By LA Weekly
By Henry Rollins
By Weekly Photographers
By Shea Serrano
By Nate "Igor" Smith
By Dan Weiss
By Erica E. Phillips
By Kai Flanders
Youssou N’Dour may be the best singer you’ve never heard of, despite his 20-year-plus international career, his numerous humanitarian endeavors and his place on Time’s list of the planet’s 100 most influential people. In his native Senegal, however, his popularity runs so deep that he could run for president and would likely win in a landslide — although he has consistently quashed any rumors of political ambition. A champion of human rights and justice, N’Dour is both solid citizen of the world and first citizen of his homeland.
N’Dour’s music has oscillated between groundbreaking globopop experimentations and keeping the home fires burning, between sweeping social statements and simple morality tales drawn from Senegalese traditions. He helped invent mbalax in the 1980s, the rip-roaring urban sound of Dakar grounded in talking-tama-drum rhythms and blown up by his seriously funky Super Étoile band. N’Dour’s also a sucker for the power ballad and usually gets away with it, for one very good reason — he possesses one of music’s most awesome, sincere and soulful voices.
Since the late ’80s, N’Dour has gone planetary, starting with his stunning background wail on Peter Gabriel’s “In Your Eyes” and building with a series of outward-looking albums of mixed artistic and commercial success, including Set, The Guide (Wommat) and Joko (The Link). He also continued to release albums for his devoted fan base, with songs either not found on his international releases or mixed differently for local consumption.
His last three releases — Nothing’s in Vain (Coono Du Réér), 2004’s Grammy-winning Egypt and the just-released Rokku Mi Rokka (Give and Take) — reveal a more pensive, though no less worldly, N’Dour as explorer of his homeland’s deep-rooted spirituality and vivid traditional sonic textures. Egypt stands out as a one-of-a-kind accomplishment, a celebration of Senegalese Sufi Islam recorded mainly in Cairo, inspired in conception and gorgeously profound in execution. N’Dour looks north on Rokku Mi Rokka; not to French chanson or American R&B, but to Senegal’s northern desert lands that roll into Mali and Mauritania — areas that possess a distinct folkloric rootstock. It’s not a new concept: city boy goes in search of elusive muse in the simpler, rural sounds of the backcountry. In N’Dour’s case, these Sahelian campfire songs hit a fresh, creative sweet spot.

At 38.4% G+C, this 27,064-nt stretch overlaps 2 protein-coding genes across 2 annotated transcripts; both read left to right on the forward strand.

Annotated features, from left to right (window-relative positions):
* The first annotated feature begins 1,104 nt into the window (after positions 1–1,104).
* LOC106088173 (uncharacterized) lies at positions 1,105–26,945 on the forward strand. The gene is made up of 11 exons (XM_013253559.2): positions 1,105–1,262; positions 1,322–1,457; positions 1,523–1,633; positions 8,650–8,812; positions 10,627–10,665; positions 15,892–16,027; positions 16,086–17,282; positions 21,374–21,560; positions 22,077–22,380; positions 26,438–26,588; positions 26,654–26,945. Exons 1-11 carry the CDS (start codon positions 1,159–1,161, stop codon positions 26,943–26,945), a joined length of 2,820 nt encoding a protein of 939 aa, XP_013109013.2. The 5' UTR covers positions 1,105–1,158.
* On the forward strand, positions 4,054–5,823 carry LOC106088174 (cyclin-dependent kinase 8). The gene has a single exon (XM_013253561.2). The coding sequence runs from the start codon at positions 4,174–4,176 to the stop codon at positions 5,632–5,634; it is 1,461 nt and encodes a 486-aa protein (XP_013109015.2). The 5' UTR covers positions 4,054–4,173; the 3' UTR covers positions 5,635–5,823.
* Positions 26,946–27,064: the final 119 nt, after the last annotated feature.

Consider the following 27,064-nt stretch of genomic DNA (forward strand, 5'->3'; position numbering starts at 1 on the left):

The bluesy northern tinges channeled by N’Dour and friends may not be as overt as those tapped by fellow countryman Baaba Maal, but they still mark a distinctive change from Super Étoile’s usual lurking-behind-the-downbeat, cross-rhythmic sophistication. The grooves flow in a deceptively effortless, circular way. Guitars riff jingle-jangle jaunty, tama and sabar flutter and pop. The front-porch mojo gets a boost from special guests like former Ali Farka Touré sideman Bassekou Kouyate, whose xalam harp-lute provides down-home pluck ’n’ twang.
The arrangements leave the Man With the Voice plenty of room for his talk-sung Wolof declamations as well as his nerve-exposing, full-throated exhortations on tunes like the sarcastic put-down “Sama Gàmmu” (“My Rival”) and “Létt Ma” (“Indecision”), a lover’s plea for her partner to “make up your mind already!” Stepping just outside the glow of the pastoral dance party, subtly morphed dancehall shuffles propel “Baay Faal” and “Sportif” across the arid soil.
N’Dour’s propensity for Big Pop wins out on the final two tracks, which dilute the album’s sonorous consistency. Gospelesque choruses and hefty drum thump fatten up “Xel” (“Think”), while Afro-club-funky “Wake Up (It’s Africa Calling)” — with N’Dour and Neneh Cherry reprising their “7 Seconds” partnership — comes off like a well-intentioned but commercial bonus track.
Seems N’Dour has not given up on his crossover dreams just yet.
YOUSSOU N’DOUR | Rokku Mi Rokka (Give and Take) | Nonesuch Records
Youssou N’Dour and Super Étoile de Dakar play at UCLA’s Royce Hall, 8 p.m., Sat., Dec. 1.